Books for LGBT+ History Month

Controversial before the First World War, the Bloomsbury Group became notorious in the 1920s. New members joined their ranks, pushing at boundaries, flouting conventions, and spurring their seniors to new heights of creative activity. Bloomsbury had always celebrated sexual equality and freedom in private, but this younger generation brought their transgressive lifestyles out into the open. Nino Strachey’s Young Bloomsbury: A New Queer History (John Murray Press) is out in paperback this month.

For fans of Alan Hollinghurst and Edward St Aubyn, James Cahill’s stunning novel, Tiepolo Blue charts one middle-aged man’s sexual awakening and his spectacular fall from grace in 1990s London. Professor Don Lamb is a revered art historian, consumed by his work at Cambridge, but his academic brilliance belies a deep inexperience of life and love.  When he moves to London to take up a role at a museum, he befriends Ben, a young artist who draws him into the anarchic art scene and the alluring nightlife of Soho. Over the course of a long, hot summer, Don glimpses a liberating new existence.

In Jenner Miller’s YA novel, Out of Character (Harper Collins), seventeen-year-old Cass Williams is happy to describe herself, as fat, queer, and obsessed with the Tide Wars books. What she won’t tell you—or anyone in her life—is that she’s part of an online Tide Wars roleplay community. When she’s behind the screen writing scenes as Captain Aresha, she doesn’t have to think about her mother who walked out or how unexpectedly stressful it is dating resident cool girl Taylor Cooper.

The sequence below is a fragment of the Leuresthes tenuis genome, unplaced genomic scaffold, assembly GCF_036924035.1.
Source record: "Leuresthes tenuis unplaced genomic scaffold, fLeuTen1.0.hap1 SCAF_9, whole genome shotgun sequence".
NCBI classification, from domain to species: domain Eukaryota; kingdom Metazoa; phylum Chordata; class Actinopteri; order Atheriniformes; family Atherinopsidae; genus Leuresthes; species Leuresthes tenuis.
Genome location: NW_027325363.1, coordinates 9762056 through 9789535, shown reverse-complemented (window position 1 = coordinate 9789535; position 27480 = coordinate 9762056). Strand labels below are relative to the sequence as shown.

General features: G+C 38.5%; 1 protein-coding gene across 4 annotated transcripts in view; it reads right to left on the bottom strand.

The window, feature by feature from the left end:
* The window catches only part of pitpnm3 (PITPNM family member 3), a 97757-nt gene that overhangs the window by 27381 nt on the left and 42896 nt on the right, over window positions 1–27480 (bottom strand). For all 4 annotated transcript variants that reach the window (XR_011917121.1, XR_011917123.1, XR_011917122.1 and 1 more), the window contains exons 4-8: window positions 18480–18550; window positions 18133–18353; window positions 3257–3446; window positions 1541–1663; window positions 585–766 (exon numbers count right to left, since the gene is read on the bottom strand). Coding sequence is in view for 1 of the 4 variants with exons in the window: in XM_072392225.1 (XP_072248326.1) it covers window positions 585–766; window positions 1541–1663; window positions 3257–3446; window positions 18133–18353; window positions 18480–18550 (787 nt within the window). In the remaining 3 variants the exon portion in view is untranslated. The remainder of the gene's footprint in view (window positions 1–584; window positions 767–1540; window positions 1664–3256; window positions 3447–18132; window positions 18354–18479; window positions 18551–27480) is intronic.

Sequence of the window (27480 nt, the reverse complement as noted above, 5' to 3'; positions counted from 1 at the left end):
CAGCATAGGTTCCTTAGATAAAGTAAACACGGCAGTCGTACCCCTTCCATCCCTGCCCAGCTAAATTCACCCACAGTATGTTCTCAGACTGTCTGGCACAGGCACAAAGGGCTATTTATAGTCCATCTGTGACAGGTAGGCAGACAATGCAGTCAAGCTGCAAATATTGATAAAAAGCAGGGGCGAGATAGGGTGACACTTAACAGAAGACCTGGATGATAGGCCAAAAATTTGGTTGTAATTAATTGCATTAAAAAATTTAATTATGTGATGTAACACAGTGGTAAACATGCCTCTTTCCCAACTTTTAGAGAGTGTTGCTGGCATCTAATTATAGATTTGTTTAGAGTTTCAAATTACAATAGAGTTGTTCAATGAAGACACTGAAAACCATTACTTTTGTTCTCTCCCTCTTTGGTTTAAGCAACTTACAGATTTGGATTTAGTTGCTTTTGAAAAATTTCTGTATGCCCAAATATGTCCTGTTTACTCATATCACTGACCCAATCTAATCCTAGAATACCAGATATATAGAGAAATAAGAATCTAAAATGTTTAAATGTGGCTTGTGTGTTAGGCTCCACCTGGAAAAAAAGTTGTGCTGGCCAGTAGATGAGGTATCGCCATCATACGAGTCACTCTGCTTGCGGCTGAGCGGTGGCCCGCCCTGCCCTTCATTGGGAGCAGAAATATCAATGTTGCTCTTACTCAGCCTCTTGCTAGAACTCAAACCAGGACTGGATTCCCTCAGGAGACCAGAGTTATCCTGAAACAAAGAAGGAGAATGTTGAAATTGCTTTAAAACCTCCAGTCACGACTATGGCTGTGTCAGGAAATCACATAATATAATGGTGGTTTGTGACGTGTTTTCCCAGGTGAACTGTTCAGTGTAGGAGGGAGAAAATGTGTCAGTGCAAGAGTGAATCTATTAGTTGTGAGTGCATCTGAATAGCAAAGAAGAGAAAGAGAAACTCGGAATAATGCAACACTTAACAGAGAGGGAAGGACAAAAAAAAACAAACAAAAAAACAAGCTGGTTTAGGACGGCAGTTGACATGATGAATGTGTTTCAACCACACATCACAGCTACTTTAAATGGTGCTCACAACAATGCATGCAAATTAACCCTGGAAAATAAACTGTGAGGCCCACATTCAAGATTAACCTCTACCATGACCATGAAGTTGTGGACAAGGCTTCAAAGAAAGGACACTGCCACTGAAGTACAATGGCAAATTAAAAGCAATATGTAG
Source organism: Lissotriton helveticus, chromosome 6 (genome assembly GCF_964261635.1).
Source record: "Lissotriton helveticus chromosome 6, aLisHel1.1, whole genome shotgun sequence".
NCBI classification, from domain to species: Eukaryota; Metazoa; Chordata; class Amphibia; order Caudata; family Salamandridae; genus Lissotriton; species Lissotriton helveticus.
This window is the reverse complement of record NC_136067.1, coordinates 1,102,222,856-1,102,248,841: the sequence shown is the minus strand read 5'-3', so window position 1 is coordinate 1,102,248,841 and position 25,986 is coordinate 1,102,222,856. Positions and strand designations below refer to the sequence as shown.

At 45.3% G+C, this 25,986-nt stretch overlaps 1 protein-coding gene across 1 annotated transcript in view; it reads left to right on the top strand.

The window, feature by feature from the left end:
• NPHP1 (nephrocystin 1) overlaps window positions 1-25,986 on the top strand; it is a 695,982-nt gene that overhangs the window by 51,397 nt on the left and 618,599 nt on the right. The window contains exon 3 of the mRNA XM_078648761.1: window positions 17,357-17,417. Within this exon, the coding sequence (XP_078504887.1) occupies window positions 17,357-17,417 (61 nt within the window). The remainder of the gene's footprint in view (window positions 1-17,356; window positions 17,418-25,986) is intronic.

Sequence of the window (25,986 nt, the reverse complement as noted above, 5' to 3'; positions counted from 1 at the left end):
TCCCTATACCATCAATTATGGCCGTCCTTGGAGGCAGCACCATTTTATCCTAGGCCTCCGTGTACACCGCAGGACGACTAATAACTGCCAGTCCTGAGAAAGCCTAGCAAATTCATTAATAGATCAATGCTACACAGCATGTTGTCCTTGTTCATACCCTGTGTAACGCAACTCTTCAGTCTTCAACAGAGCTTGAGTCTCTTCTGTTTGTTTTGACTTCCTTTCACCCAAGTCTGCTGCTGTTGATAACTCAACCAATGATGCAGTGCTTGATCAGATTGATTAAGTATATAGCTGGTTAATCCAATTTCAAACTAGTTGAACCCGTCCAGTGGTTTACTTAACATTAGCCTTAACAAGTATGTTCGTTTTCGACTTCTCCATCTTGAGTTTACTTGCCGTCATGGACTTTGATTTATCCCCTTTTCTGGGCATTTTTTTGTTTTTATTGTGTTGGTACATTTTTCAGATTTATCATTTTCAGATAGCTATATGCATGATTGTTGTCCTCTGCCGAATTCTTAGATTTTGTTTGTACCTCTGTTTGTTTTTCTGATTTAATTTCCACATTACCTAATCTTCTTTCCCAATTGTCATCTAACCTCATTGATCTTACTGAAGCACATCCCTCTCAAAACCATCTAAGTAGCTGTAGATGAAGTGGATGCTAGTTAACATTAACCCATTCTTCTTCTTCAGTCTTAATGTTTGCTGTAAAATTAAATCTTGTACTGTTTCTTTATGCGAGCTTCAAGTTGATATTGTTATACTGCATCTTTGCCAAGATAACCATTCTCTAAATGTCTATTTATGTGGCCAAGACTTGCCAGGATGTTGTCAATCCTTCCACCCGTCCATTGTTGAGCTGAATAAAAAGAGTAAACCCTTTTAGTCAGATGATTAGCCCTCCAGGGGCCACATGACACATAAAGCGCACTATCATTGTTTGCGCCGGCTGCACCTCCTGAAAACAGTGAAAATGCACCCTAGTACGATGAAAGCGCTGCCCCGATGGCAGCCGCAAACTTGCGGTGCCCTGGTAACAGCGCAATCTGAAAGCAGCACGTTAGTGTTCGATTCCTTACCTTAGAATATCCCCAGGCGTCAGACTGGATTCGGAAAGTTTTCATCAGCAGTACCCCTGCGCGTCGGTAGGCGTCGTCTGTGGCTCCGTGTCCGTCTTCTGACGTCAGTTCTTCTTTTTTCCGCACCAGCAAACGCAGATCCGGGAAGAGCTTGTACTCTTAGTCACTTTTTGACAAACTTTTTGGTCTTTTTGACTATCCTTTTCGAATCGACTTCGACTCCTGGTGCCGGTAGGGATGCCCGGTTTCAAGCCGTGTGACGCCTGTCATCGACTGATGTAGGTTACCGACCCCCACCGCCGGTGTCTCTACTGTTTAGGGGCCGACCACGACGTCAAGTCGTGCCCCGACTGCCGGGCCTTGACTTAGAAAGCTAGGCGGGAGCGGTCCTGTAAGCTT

Out this month, Jay Carmichael’s Marlo (Scribe) is for fans of Brokeback Mountain. It’s set in the 1950s in conservative Australia, and Christopher, a young gay man, moves to ‘the city’ to escape the repressive atmosphere of his tiny hometown. Once there, however, he finds that it is just as censorial and punitive in its own way. When Christopher meets Morgan, and they fall in love, what begins as a refuge for both men inevitably buckles under the intensity of navigating a world that wants them to refuse what they are.

All The Things They Said We Couldn’t Have: Stories of Trans Joy by Tash Oakes-Monger (Jessica Kingsley Publishers) is a series of uplifting vignettes which leads the reader through the cycle of the seasons – beginning in autumn and the shedding of leaves and identity, moving through the darkness of winter, its cold days, and the reality of daily life, into spring, newness, and change, and ending with the joy of long summer days and being out and proud.

Viola Di Grado’s Blue Hunger, translated by Jamie Richards (Scribe), is published in March. Set in Shanghai, a woman is adrift in the city when she falls into obsession with an enigmatic woman named Xu. As they push each other to extremes of experience in the underground clubs and abandoned buildings of the city, the novel explores identity, language, and sensation, and the lengths people will go to know one another and themselves.

A head’s up to look out for Paul Burston’s memoir, 
We Can Be Heroes: A Survivor’s Story (Little A) published in June. Paul came out in the mid-1980s, when ‘gay’ still felt like a dirty word, especially in the small Welsh town where he grew up. He moved to London hoping for a happier life, only to watch in horror as his new-found community was decimated by AIDS. Paul vowed never to stop fighting back on behalf of his young friends whose lives were cut tragically short.